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Varga Chakras (Kundalis) in Jyotish Classics?
by Rohini Ranjan Bookmark and Share

Preamble and Background

Recently on one of the many Jyotish lists on internet, spirited discussions took place for examining the status of a variety of jyotish parameters, including chara dasha, karakamsha. As characteristically happens, some of the discussants began to branch into other side discussions which really had nothing to do with the original questions or topics and some even became a bit emotional, as also often happens on the internet where attention spans of days and weeks are required in order to get to the bottom of things and where sometimes a topic is being discussed on many different boards. However, nothing was really resolved, and some of the regulars began expressing their frustrations about these topics coming up again and again and directing people to archives etc. Unfortunately, the yahoo forums/fora are such that only limited searching of past messages is possible without losing all hair, and the archives sometimes are maintained on another yahoo site so this does not help matters when all one wants is to get a quick summary of what others are using and if possible their reasons, why! This latter usually brings out more gall than good information even though the intention of the person posing the question was noble and not confrontational. 

Somewhere, along the path, another topic was born which began questioning the use of varga kundalis or varga chakras. Now this is something that is utilized in Jyotish going back to almost the first memories of even the oldest members in the forum who eventually admitted to such being the case. I myself, though myself not that senior, have seen horoscopes that were drawn in the century before last where the jyotishi had drawn the
 rashi chakra and navamsha and dashamsha and so on and more importantly had commented on these charts in his reading. So, at least some individuals had been utilizing varga-charts even a couple of hundred years ago and conceivably perhaps even before those times. 

Somewhere during the discussion, in one of the lists, one of the members made available an article in which the author had expressed thoughts to the contrary, i.e.,vargas should not be used in a chart format. A discussion ensued which sidestepped the more important and pertinent matter of the practical merits of using of navamsha varga as a secondary chart. A few individuals asked for proofs in classics that indicates that ancient jyotishis advocated of varga chakras. The discussants emphasized that ONLY rashi chakra must be used and vargaplacements should only be used for determining the strengths of planets etc. 

Now, those who have studied BPHS would know, that 16 vargas had been defined by the Sage starting with rashi or kshetra and so on. One of the members brought to all astrologer’s attention that Parashara had described very clearly how to determine bhavas in the rashi chart (ascendant, 10th house and then trisection of the arcs, etc. in Chapter V of BPHS). This was indeed true and a positive step forward in the discussion. There were parallel discussions going on which were rehashing the point that BPHS was not original and was perhaps not even a classic and written by one or a group of ‘latter day saints’ [my term, not the original poster’s!] in Jyotish and therefore cannot be treated as a classic. Obviously, there was some support for this as could be similarly expected if someone were to make a comment that Jyotish was nothing but a derivative of Babylonian astrology that the army that came with Alexander brought to India. I believe a discussion on that topic is in progress currently somewhere (October 2005).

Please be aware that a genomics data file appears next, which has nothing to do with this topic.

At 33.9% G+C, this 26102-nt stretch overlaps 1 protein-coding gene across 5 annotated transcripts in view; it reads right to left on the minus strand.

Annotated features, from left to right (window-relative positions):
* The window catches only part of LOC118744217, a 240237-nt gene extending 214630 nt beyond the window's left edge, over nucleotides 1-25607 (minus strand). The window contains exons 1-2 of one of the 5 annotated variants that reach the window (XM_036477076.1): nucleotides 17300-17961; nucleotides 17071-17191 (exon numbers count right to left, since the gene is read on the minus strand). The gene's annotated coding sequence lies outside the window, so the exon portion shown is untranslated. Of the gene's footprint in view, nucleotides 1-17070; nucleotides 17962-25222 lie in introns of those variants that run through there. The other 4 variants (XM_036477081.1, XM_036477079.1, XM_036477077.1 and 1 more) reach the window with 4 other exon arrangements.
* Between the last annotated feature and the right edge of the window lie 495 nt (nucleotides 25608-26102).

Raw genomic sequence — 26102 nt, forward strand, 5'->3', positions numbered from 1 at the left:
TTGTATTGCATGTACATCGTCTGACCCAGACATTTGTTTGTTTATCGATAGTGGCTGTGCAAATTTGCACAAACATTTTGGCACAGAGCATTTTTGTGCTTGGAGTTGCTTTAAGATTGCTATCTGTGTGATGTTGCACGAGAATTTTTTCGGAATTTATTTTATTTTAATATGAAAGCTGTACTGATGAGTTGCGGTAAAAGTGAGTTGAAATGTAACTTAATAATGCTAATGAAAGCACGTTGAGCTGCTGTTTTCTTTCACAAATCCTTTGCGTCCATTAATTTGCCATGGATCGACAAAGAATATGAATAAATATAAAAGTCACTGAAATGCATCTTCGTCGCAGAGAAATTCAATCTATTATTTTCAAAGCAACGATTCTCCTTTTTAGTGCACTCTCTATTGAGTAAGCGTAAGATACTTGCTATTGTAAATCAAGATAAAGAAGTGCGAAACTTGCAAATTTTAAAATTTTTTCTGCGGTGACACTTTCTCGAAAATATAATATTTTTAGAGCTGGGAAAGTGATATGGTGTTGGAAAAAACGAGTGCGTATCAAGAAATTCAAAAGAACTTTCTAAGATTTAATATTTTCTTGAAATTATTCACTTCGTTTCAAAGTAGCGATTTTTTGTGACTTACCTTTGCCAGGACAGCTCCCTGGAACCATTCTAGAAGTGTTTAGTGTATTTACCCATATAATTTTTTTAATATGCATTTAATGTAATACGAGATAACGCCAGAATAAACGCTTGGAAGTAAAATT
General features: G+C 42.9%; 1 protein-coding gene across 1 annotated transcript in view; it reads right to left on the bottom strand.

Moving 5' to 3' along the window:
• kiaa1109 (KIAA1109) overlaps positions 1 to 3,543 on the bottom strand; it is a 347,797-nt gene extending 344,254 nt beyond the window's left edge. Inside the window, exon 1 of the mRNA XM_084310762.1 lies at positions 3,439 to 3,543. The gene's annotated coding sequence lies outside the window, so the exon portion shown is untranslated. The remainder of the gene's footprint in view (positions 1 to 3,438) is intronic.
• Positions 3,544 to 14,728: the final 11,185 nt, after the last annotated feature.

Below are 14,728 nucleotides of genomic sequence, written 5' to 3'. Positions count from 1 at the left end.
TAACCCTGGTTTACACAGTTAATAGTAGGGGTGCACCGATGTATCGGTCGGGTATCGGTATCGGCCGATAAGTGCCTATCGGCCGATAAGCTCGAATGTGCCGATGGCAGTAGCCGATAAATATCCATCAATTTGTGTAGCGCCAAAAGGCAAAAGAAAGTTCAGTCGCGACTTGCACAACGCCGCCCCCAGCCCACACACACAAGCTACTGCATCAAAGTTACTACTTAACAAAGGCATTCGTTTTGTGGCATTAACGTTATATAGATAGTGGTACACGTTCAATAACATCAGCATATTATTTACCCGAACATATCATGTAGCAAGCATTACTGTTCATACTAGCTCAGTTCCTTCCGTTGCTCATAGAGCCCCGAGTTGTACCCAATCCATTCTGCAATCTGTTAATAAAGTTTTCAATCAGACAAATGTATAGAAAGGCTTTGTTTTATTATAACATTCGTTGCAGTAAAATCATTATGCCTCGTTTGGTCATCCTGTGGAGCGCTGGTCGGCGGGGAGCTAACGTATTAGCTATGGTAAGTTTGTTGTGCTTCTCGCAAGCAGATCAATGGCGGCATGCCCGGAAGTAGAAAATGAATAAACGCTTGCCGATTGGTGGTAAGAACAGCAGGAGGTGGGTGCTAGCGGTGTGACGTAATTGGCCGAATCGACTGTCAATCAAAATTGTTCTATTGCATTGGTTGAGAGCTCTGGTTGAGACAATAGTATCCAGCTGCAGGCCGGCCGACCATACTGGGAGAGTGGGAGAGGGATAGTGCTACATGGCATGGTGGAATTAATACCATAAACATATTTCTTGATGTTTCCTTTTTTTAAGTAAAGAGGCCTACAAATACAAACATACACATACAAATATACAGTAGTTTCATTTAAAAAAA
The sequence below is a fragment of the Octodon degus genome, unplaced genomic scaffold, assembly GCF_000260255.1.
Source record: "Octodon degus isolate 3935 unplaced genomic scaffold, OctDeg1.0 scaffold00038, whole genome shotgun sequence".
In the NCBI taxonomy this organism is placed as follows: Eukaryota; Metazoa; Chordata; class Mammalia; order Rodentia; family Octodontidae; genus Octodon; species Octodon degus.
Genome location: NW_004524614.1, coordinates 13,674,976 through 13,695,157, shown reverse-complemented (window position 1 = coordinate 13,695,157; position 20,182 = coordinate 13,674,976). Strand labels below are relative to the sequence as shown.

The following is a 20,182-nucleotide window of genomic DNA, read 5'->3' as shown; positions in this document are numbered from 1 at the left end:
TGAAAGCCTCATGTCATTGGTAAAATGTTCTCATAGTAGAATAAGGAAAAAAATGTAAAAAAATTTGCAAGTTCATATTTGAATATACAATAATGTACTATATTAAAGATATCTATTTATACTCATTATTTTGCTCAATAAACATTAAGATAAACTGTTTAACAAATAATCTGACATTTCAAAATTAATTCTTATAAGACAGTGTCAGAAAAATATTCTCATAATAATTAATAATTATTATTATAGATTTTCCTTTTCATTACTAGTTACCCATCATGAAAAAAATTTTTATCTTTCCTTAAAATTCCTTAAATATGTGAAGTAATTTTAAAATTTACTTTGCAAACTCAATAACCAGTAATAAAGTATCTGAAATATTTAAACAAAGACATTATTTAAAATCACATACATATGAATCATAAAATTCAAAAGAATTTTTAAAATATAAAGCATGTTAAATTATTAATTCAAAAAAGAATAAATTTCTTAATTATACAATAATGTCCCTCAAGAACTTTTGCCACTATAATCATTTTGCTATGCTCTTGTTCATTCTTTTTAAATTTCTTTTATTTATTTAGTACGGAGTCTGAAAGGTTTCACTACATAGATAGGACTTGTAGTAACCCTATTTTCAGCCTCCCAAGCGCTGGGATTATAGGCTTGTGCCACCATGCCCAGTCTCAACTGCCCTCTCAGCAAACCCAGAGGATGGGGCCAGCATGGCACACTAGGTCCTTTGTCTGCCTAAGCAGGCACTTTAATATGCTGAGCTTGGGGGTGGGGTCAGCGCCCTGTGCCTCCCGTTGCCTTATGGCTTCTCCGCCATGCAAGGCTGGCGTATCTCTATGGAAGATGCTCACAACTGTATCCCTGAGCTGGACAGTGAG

To those who were still interested and intrigued by this, there seemed to be two streams of thought prevailing:

  • (a) Only Rashi kundalis should be used. Other varga kundalis were the product of corrupted understanding of the classics – which themselves many concur might not have survived in pure form [though some of them have thankfully survived in reasonably good shape1]. Underlying this is the belief some may harbor that, alike the iceberg, available Jyotish is only 1/10th of the total body while the submerged 9/10th is mostly lost and partly hidden in the secret chambers of paramparas and some of the secret documents that exist but jealously guarded by the owner families. I do not know how much of this iceberg postulate is based facts and how much is wishful fiction. According to the purists of this stream of thought, vargas MUST only be used as measures of qualitative and quantitative strength of planets and for the consideration of the deities and primal forces those represent BUT not in the form of a horoscope and certainly no serious consideration must be given to aspects and bhavaconsiderations. Just for clarity, they would maintain, for instance, that while the 2nd house lord in navamsha is an important indicator, the fact that it is placed in the 2nd navamsha varga from the navamsha lagna (essentially in 2nd house innavamsha chart) is not significant. Or, for instance, if Mars is in Aries sign and Libra navamsha, and Saturn is in Gemini sign and Libra navamsha, the two planets are not related (though they would be depicted as being conjoined in the same navamsha varga in a navamsha chart).
  • (b) Regardless of whether overtly described or not, the other stream of thinking maintains that varga kundalis have an important role to play in Jyotish and possibly are of significant utility in discerning primary mandates matters pertaining to the prescription given by sages. In other words, navamsha chart, for example, would hold a significant sway over matters of marriage and spouse, while saptamsha chart would be of similar import in the examination of children in a given nativity’s reading. These vargas should be examined in a chart format.

I do not recall anyone in the ‘camp (b)’ saying that the first part of (a) is not correct, namely, the varga positions must be considered, per se, for examination of strength and quality of a planet as prescribed within the Jyotish framework. In fact most of them utilized concepts from both (a) and (b) streams. There seemed to be a few other individuals who totally denied the veracity of thought stream (b) and a few were a bit taciturn about it, perhaps to avoid acrimony and getting ensnared in the controversy. Or perhaps there were some other reasons, known only to them.